Making Audience Engagement Visible

Publics for journalism on social media platforms

Authored by: Axel Bruns

The Routledge Companion to Digital Journalism Studies

Print publication date:  October  2016
Online publication date:  November  2016

Print ISBN: 9781138887961
eBook ISBN: 9781315713793
Adobe ISBN:

10.4324/9781315713793-33

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Abstract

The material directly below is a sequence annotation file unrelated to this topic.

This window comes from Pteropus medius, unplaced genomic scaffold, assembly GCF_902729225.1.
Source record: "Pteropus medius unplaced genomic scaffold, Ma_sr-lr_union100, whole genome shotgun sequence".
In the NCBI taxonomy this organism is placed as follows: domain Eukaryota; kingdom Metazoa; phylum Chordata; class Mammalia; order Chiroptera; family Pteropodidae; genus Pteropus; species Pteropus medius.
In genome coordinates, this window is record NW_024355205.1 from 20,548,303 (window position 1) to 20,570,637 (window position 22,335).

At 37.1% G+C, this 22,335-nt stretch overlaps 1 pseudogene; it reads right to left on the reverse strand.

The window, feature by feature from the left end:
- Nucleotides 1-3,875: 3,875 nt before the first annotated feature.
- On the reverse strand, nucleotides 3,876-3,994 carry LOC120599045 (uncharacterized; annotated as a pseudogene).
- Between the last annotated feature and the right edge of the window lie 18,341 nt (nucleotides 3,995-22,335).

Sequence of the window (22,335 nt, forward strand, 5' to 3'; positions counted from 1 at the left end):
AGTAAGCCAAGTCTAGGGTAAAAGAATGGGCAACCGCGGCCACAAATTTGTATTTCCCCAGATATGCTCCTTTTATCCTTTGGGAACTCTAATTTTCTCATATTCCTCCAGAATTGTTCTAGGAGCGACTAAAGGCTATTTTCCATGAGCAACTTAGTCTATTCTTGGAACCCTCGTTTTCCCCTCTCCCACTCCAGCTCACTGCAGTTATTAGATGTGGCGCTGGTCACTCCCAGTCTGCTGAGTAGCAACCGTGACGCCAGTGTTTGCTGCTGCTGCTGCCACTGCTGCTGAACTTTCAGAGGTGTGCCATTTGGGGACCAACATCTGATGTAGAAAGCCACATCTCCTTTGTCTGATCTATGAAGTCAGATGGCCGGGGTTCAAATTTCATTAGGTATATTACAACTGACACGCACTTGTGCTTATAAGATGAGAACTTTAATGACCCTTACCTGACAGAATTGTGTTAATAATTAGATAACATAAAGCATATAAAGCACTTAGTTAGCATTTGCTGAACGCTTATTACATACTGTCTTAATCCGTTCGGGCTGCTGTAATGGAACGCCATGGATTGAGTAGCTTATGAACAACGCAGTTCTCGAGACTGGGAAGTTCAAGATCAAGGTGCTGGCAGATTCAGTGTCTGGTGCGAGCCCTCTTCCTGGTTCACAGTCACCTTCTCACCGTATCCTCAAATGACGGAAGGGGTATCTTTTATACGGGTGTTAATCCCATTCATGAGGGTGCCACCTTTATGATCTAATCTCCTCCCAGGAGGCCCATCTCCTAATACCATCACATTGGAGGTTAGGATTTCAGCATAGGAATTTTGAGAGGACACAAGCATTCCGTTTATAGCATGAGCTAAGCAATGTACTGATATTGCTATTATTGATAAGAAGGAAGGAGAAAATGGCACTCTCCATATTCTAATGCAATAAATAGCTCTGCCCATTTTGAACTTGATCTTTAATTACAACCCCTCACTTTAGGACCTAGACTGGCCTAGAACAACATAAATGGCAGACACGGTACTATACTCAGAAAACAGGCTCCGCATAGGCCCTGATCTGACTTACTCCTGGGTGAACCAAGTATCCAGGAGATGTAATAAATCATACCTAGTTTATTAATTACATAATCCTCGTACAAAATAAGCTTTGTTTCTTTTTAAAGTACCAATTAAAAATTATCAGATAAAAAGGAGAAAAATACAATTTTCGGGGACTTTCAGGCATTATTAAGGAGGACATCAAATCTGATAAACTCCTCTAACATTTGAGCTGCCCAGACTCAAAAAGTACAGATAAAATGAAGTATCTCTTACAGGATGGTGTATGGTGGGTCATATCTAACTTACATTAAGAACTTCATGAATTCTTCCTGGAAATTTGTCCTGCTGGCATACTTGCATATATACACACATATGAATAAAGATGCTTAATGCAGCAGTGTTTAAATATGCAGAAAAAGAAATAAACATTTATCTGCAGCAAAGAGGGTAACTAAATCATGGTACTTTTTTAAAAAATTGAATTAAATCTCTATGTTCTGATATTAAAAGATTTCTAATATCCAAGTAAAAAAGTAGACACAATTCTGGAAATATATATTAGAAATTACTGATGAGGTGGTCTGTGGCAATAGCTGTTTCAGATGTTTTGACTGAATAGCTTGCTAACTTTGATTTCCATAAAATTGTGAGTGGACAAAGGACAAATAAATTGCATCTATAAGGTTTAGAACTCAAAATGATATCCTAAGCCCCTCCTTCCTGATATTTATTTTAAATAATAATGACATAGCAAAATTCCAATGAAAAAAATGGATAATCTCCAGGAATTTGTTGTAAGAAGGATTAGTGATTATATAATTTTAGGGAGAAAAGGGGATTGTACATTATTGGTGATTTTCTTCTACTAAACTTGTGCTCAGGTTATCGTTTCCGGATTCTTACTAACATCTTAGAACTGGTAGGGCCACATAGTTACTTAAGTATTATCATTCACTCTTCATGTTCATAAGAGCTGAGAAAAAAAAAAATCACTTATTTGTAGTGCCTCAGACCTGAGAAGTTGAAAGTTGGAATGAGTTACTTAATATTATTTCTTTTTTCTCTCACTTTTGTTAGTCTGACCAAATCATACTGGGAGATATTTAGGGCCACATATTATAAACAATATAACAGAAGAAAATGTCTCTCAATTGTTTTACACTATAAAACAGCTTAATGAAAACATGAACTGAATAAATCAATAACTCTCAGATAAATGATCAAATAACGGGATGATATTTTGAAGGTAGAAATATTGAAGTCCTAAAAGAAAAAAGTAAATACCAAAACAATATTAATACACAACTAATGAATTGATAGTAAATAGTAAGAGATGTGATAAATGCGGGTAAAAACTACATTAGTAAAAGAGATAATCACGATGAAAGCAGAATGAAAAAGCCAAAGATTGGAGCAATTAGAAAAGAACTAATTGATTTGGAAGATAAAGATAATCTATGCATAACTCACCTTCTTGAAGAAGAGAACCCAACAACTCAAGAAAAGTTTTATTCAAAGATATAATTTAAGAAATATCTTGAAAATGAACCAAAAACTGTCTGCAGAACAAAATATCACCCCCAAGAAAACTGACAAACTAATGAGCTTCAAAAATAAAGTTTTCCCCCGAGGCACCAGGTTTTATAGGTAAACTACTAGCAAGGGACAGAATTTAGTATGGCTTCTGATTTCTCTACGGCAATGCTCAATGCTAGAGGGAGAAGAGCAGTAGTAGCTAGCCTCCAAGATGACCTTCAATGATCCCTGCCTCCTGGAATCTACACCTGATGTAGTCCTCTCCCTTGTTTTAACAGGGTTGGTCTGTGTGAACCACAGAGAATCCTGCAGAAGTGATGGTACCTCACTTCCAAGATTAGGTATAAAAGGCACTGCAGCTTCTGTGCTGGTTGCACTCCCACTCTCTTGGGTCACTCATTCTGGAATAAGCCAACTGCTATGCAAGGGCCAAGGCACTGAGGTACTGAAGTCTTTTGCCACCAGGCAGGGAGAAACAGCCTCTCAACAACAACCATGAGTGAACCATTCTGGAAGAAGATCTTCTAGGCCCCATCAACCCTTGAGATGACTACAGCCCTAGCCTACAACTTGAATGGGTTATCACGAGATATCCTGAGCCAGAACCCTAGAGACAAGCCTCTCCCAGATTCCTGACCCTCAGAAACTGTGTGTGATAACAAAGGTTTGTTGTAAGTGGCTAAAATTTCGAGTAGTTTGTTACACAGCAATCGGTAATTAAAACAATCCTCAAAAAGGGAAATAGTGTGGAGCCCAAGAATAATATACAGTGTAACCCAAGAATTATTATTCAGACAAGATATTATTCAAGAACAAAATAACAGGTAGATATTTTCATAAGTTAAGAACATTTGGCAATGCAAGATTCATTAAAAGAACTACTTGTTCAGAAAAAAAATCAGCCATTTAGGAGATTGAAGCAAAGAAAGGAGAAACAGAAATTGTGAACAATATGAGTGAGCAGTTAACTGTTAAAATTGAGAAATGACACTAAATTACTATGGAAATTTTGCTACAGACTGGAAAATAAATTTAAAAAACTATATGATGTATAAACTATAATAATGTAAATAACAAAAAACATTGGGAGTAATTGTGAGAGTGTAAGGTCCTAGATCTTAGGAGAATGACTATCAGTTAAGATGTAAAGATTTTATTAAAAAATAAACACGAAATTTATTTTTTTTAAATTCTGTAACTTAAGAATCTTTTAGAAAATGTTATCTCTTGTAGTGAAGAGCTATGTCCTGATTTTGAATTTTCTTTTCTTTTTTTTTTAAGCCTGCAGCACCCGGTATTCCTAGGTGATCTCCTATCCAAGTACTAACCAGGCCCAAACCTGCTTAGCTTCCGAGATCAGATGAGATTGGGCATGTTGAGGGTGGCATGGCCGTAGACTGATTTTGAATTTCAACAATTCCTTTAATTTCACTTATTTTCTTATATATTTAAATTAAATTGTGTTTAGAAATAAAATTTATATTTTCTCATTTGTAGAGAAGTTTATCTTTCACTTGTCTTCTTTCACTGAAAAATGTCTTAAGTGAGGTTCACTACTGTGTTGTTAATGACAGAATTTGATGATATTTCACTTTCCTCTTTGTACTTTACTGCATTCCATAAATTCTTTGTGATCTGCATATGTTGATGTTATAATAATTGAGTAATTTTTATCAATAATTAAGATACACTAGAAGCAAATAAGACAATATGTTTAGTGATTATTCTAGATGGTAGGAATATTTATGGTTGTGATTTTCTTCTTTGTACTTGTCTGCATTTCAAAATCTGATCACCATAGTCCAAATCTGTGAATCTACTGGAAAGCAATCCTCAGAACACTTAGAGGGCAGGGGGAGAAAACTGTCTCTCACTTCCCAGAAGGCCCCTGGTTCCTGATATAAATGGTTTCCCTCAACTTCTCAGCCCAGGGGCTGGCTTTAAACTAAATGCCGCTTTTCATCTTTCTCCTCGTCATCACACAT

The digitization of journalistic practice, which took off notably with the growing popularity of online media towards the end of the previous millennium, has brought about a number of profound changes for journalism, but arguably none is more significant than the transformation of the relationship between journalists and their audiences. Early in this process, the focus of scholars and practitioners alike turned to the rise of citizen journalism as an alternative form of collaborative news production. Popularized initially by Indymedia and similar online platforms and later by a myriad of news and commentary blogs engaging with the public debates of the day (Bruns, 2005), such citizen journalism activity was seen as a serious challenge to the authority of professional, industrial journalism which—depending on one’s view—had to be combatted or embraced. Citizen journalists were demonized by some as ‘upstarts’ and ‘armchair journalists’ and embraced by others as valuable partners in the coverage and evaluation of news events—as Dan Gillmor famously put it, “my readers know more than I do” (2003: vi), especially on specialist topics beyond the general knowledge of the journalist.

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